Audrey Beaulac, Style Strategist and Career Management trainer, provides advice to full-time Foster MBA students looking to develop their signature style during a career search. We talked to Audrey about how insights and recommendations for professional style has changed over the years.
Why is the topic of personal style so important in the workplace now?
The world of workwear is shifting. Where there used to be restrictive standards of dress, we currently have companies going with appearance suggestions.
Now more than ever, we want to show up authentically to create trust and rapport. Finding that true authenticity in our style requires a methodical way to gather information to notice our unique distinctions.
Identifying our style has always been important for differentiating. And it’s not just a competitive advantage; it’s also needed in collaboration. Signaling an understanding of the industry culture has impact. All things equal, appearance is the tiebreaker.
Style development is about a constant rotation of three steps: Identify, Define and Refine. The MBA students are currently Identifying their style. They’re becoming aware that certain colors, silhouettes, and details “fit” them better than others. Giving some cohesion to that information gives them stronger editing tools to create a consistent look. This consistency turns into a reflection of purpose. Ultimately, Refinement becomes a Style Signature: an individual’s indelible appearance that radiates their unique personality. Foster’s MBA Career Center has generously included my style assessment tool, The Profile, in their supplemental curriculum. The Profile is designed to guide the individual through a personal style profile.
What questions do the Foster MBA students ask?
The first question is about how to dress for particular industries, such as tech, healthcare, consulting, finance, and more. Because of shifting industry standards, it’s more about the company culture and how it dresses. It’s important for the students to understand that as we become a more visual society, our appearance is even more of a reflection of our own standards. Doing a personal assessment of style characteristics creates a foundation on which to build more specific style strategies. Once those characteristics are determined, it creates criteria to explore the context of our environment and career trajectory. Using The Profile, students learn how they relate to the foundations of style development: consistency, efficiency, and value-driven purchasing decisions.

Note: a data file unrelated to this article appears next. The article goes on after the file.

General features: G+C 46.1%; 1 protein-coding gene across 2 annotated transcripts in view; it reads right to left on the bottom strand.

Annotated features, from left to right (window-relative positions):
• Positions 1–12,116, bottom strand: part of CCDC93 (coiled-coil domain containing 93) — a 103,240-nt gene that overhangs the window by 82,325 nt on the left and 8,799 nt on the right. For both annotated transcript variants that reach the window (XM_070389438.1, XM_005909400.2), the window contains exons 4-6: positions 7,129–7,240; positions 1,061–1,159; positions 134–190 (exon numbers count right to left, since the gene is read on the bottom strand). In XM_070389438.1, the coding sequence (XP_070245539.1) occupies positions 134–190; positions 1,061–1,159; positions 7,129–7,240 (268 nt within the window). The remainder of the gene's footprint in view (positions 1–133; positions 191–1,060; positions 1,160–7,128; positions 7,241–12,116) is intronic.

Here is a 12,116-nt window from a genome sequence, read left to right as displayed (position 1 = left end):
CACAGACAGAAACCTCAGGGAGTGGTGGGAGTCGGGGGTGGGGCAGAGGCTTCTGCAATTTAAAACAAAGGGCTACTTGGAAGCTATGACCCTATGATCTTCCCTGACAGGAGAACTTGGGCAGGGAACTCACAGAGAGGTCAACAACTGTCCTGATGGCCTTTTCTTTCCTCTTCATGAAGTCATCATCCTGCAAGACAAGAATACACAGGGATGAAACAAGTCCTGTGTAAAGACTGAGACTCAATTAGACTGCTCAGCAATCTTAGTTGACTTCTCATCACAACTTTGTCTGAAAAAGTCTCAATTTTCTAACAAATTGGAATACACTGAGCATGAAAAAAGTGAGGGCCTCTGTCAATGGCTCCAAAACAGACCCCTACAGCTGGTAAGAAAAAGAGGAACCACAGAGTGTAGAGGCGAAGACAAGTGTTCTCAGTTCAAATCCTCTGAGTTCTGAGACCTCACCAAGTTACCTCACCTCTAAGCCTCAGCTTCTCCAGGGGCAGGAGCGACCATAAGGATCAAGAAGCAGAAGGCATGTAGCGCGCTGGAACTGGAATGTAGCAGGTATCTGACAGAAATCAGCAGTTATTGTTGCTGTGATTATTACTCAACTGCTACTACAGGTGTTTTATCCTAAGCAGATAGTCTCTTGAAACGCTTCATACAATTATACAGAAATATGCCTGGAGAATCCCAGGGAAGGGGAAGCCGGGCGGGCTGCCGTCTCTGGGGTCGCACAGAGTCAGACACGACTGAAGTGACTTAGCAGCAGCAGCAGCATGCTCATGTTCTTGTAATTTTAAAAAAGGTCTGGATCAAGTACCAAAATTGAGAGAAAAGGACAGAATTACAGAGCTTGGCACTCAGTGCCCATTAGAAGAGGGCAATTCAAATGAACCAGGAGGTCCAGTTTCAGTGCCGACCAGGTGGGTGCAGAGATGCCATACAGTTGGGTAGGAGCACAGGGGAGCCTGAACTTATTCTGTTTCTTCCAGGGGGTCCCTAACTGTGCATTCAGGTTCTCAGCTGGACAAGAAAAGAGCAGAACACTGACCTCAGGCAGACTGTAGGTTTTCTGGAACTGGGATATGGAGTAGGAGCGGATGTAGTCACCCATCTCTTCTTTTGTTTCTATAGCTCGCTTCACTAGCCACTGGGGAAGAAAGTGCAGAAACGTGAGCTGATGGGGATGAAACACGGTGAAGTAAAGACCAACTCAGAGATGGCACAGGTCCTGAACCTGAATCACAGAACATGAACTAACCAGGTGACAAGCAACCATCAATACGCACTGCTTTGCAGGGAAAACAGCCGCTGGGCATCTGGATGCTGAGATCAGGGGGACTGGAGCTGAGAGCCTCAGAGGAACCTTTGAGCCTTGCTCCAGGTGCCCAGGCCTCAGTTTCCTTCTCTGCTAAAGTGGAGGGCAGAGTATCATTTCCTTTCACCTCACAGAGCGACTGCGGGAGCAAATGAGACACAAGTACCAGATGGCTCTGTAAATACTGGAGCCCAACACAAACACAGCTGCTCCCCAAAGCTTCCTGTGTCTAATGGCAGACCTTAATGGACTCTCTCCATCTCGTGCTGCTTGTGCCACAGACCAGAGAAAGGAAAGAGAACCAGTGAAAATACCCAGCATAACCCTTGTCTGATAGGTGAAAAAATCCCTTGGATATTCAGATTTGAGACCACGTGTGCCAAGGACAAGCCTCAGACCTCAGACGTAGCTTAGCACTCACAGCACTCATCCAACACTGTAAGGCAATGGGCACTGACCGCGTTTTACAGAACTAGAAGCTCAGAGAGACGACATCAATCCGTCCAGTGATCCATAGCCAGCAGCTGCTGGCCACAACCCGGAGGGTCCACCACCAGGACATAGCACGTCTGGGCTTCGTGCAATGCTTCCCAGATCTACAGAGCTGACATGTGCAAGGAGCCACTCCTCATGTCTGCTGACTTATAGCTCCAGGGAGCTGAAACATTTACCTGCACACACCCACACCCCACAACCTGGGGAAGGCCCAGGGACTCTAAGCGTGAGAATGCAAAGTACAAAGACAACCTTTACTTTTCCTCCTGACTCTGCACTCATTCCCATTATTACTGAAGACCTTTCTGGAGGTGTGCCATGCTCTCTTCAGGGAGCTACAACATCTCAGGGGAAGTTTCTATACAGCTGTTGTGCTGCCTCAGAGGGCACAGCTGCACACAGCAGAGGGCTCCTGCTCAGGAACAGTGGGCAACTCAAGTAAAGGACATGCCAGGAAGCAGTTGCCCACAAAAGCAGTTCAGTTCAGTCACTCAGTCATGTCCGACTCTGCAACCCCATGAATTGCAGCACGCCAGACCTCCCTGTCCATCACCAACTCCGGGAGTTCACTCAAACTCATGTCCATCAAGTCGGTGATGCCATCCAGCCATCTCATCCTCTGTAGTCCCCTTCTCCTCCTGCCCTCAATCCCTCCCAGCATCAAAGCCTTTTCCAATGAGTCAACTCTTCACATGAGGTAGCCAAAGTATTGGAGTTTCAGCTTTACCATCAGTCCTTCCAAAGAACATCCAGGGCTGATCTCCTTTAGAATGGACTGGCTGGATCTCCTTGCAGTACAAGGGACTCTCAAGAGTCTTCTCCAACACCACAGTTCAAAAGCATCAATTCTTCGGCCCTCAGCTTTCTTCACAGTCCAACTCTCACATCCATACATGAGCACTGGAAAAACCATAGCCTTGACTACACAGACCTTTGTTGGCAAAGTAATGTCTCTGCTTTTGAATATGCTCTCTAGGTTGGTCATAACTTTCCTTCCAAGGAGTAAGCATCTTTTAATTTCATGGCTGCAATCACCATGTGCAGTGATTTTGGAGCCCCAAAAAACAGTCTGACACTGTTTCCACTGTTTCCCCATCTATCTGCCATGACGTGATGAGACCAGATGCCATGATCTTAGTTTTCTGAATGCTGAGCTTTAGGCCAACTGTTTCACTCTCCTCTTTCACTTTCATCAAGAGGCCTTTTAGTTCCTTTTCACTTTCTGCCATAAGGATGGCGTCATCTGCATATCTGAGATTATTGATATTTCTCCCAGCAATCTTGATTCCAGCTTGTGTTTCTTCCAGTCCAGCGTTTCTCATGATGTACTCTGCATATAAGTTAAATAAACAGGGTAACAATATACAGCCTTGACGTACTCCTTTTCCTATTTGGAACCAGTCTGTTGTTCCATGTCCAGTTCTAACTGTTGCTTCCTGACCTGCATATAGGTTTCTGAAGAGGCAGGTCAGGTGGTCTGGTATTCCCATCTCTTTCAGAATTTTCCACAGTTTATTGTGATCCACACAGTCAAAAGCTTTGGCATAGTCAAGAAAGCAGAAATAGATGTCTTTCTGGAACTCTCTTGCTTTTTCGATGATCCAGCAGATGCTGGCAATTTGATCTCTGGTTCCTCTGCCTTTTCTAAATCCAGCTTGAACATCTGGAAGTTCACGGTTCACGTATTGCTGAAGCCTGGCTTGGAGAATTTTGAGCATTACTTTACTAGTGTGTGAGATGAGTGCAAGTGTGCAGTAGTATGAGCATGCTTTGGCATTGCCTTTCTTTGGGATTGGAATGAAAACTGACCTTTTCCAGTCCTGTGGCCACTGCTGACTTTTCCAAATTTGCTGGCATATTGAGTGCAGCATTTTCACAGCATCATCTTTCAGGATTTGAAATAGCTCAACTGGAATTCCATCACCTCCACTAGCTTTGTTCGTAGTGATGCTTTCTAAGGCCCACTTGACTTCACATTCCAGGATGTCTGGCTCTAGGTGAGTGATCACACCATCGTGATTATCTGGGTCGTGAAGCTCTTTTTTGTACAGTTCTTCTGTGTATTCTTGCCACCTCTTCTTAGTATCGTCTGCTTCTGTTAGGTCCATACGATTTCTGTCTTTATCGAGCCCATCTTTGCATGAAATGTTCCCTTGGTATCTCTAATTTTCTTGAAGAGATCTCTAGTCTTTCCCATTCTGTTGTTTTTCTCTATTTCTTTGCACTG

Students’ additional questions are wide-ranging. Some have to do with particular issues such as hair styles, eyewear frames, length of particular pieces, shoes – lots of shoe questions. Others have to do with best shopping practices and where to find good clothes for good prices. From there: How do you style an outfit? How do you develop a wardrobe plan? How do you pack for travel?
I received customized suggestions from Audrey that I was able to implement immediately ranging from hair style, clothing colors, and suit styles for work.
— Bryan Young, Foster MBA 2019
How did you come to work with the MBA Program at Foster School of Business?
It went from a fashion show inquiry to a presentation to weekly office hours during a Spring semester. Feedback showed that the MBA students wanted their own experience of style development. When talking about style, one-to-one is always more productive. We have now structured it so that Foster MBA students can sign up for 20-minute individual appointments. This year I had the privilege of being included as a Foster MBA Career Management trainer.
What is your background? What drew you to the world of style?
My mission is to empower individuals to realize that style development is a mindset and lifelong skill that can be cultivated. Clothing and personal effects consume a major portion of our income and time. Spending too much time and energy ruminating about what to wear distracts from real goals and progress. Once you know what really works for you to put your best foot forward, all other decisions follow easily.
As someone who’s sewn since my little fingers figured out how to put a thread through the eye of a needle, I’ve spent my career in the world of apparel, from working in retail while in university to being a costumer at Yale School of Drama, to Director of Wardrobe for Hyatt Hotels and Resorts, all of which led me to develop my own consulting practice specializing in directing the developing Style Signatures.
My clients know the world defines them by their style. They learn about their style attributes in order to strategize and maximize their influence.
MBA students are just starting that style evolution by identifying their own style characteristics. They’re in a transitional moment where they’re going to push into a new perspective of themselves. Clarifying that direction with clothing that fits the vision of where they’re going is powerful in shaping that direction.